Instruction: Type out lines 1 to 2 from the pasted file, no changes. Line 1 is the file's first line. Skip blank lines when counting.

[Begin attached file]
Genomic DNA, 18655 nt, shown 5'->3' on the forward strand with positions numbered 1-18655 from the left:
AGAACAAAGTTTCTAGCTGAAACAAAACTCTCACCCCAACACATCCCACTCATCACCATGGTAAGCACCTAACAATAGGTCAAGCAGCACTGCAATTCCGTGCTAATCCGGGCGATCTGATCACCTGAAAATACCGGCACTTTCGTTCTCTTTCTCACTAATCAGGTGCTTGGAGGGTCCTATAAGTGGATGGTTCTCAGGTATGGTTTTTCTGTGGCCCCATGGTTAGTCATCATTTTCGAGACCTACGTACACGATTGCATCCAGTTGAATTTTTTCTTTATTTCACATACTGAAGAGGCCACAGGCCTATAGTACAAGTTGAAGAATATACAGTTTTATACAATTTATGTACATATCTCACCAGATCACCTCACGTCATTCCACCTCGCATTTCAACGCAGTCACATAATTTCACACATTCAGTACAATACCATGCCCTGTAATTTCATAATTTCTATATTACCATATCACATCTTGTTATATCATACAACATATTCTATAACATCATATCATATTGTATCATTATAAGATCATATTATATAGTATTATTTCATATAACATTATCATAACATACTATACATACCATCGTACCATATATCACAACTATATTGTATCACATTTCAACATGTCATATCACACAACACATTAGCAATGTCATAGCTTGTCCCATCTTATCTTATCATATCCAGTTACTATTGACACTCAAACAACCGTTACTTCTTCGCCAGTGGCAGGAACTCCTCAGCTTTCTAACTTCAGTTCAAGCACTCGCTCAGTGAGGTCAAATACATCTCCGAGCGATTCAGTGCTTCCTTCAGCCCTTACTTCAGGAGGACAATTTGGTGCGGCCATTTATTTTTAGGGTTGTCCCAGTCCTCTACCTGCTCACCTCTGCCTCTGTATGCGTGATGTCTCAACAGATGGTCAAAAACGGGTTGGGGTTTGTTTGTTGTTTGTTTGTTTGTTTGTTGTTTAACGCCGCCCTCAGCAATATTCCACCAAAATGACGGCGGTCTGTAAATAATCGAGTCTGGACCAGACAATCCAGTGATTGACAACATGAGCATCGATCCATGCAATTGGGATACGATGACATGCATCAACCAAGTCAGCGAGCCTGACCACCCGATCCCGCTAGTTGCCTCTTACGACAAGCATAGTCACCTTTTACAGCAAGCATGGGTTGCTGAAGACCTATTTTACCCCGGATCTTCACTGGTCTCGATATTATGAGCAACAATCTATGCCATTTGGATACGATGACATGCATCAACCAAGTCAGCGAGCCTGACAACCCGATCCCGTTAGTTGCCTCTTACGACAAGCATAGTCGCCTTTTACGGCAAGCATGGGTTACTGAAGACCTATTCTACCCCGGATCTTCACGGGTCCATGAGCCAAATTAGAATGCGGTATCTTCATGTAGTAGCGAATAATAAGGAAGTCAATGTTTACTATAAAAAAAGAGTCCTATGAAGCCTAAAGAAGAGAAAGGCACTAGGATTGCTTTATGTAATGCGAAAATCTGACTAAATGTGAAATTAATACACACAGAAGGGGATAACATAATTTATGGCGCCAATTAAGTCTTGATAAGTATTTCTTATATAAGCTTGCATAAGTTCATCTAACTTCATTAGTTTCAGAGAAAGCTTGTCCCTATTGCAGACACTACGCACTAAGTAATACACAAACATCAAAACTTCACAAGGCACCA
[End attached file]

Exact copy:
Genomic DNA, 18655 nt, shown 5'->3' on the forward strand with positions numbered 1-18655 from the left:
AGAACAAAGTTTCTAGCTGAAACAAAACTCTCACCCCAACACATCCCACTCATCACCATGGTAAGCACCTAACAATAGGTCAAGCAGCACTGCAATTCCGTGCTAATCCGGGCGATCTGATCACCTGAAAATACCGGCACTTTCGTTCTCTTTCTCACTAATCAGGTGCTTGGAGGGTCCTATAAGTGGATGGTTCTCAGGTATGGTTTTTCTGTGGCCCCATGGTTAGTCATCATTTTCGAGACCTACGTACACGATTGCATCCAGTTGAATTTTTTCTTTATTTCACATACTGAAGAGGCCACAGGCCTATAGTACAAGTTGAAGAATATACAGTTTTATACAATTTATGTACATATCTCACCAGATCACCTCACGTCATTCCACCTCGCATTTCAACGCAGTCACATAATTTCACACATTCAGTACAATACCATGCCCTGTAATTTCATAATTTCTATATTACCATATCACATCTTGTTATATCATACAACATATTCTATAACATCATATCATATTGTATCATTATAAGATCATATTATATAGTATTATTTCATATAACATTATCATAACATACTATACATACCATCGTACCATATATCACAACTATATTGTATCACATTTCAACATGTCATATCACACAACACATTAGCAATGTCATAGCTTGTCCCATCTTATCTTATCATATCCAGTTACTATTGACACTCAAACAACCGTTACTTCTTCGCCAGTGGCAGGAACTCCTCAGCTTTCTAACTTCAGTTCAAGCACTCGCTCAGTGAGGTCAAATACATCTCCGAGCGATTCAGTGCTTCCTTCAGCCCTTACTTCAGGAGGACAATTTGGTGCGGCCATTTATTTTTAGGGTTGTCCCAGTCCTCTACCTGCTCACCTCTGCCTCTGTATGCGTGATGTCTCAACAGATGGTCAAAAACGGGTTGGGGTTTGTTTGTTGTTTGTTTGTTTGTTTGTTGTTTAACGCCGCCCTCAGCAATATTCCACCAAAATGACGGCGGTCTGTAAATAATCGAGTCTGGACCAGACAATCCAGTGATTGACAACATGAGCATCGATCCATGCAATTGGGATACGATGACATGCATCAACCAAGTCAGCGAGCCTGACCACCCGATCCCGCTAGTTGCCTCTTACGACAAGCATAGTCACCTTTTACAGCAAGCATGGGTTGCTGAAGACCTATTTTACCCCGGATCTTCACTGGTCTCGATATTATGAGCAACAATCTATGCCATTTGGATACGATGACATGCATCAACCAAGTCAGCGAGCCTGACAACCCGATCCCGTTAGTTGCCTCTTACGACAAGCATAGTCGCCTTTTACGGCAAGCATGGGTTACTGAAGACCTATTCTACCCCGGATCTTCACGGGTCCATGAGCCAAATTAGAATGCGGTATCTTCATGTAGTAGCGAATAATAAGGAAGTCAATGTTTACTATAAAAAAAGAGTCCTATGAAGCCTAAAGAAGAGAAAGGCACTAGGATTGCTTTATGTAATGCGAAAATCTGACTAAATGTGAAATTAATACACACAGAAGGGGATAACATAATTTATGGCGCCAATTAAGTCTTGATAAGTATTTCTTATATAAGCTTGCATAAGTTCATCTAACTTCATTAGTTTCAGAGAAAGCTTGTCCCTATTGCAGACACTACGCACTAAGTAATACACAAACATCAAAACTTCACAAGGCACCA